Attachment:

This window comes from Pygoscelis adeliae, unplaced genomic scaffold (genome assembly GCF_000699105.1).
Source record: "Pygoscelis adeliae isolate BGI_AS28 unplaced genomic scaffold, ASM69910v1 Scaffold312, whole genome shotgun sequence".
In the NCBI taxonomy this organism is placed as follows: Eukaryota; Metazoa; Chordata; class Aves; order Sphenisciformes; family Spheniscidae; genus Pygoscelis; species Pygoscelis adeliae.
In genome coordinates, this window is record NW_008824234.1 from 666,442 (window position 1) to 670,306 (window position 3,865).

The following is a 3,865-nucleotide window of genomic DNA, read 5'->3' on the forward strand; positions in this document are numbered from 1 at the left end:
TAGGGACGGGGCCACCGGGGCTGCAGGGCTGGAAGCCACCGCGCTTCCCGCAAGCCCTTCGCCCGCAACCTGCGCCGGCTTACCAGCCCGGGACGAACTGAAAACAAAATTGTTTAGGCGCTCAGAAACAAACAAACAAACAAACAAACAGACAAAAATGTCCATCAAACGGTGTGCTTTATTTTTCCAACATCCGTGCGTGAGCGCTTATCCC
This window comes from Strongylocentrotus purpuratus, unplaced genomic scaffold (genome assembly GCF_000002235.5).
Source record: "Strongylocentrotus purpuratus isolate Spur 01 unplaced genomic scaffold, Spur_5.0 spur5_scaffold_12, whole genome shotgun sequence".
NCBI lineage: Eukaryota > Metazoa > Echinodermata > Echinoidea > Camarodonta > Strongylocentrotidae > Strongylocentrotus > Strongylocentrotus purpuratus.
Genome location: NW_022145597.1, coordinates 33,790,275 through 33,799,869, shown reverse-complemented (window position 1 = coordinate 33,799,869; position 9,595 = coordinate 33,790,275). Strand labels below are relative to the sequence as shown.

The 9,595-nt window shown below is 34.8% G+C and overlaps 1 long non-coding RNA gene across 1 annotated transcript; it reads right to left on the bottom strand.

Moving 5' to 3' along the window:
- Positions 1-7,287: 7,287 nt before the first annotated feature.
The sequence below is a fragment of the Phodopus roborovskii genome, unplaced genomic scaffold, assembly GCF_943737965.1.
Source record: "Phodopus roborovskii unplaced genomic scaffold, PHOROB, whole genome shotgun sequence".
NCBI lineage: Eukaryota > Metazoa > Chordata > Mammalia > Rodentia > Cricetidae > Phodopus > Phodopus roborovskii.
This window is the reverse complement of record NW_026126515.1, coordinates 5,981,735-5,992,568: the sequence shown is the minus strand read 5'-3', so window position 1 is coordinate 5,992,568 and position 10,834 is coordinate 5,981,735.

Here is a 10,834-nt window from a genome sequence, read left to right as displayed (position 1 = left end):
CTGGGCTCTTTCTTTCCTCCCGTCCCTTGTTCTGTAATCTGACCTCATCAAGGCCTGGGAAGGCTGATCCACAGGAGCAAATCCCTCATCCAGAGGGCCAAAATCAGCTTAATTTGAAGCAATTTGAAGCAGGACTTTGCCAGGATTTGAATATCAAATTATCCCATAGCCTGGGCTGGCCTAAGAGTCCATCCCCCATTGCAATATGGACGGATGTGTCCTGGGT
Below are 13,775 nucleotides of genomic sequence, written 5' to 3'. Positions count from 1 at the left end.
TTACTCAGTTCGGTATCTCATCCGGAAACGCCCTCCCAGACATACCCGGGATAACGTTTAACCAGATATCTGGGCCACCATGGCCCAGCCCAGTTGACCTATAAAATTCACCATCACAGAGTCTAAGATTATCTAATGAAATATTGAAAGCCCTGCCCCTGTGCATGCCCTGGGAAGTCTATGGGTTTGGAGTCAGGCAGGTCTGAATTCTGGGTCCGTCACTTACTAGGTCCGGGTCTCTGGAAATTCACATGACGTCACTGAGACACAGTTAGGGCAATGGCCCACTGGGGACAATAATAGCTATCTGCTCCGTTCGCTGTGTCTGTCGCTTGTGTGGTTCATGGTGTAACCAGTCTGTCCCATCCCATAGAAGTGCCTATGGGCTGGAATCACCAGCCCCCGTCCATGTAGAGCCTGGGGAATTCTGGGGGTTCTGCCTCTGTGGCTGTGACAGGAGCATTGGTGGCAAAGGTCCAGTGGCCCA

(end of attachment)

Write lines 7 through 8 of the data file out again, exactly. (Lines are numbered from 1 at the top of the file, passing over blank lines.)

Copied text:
This window comes from Strongylocentrotus purpuratus, unplaced genomic scaffold (genome assembly GCF_000002235.5).
Source record: "Strongylocentrotus purpuratus isolate Spur 01 unplaced genomic scaffold, Spur_5.0 spur5_scaffold_12, whole genome shotgun sequence".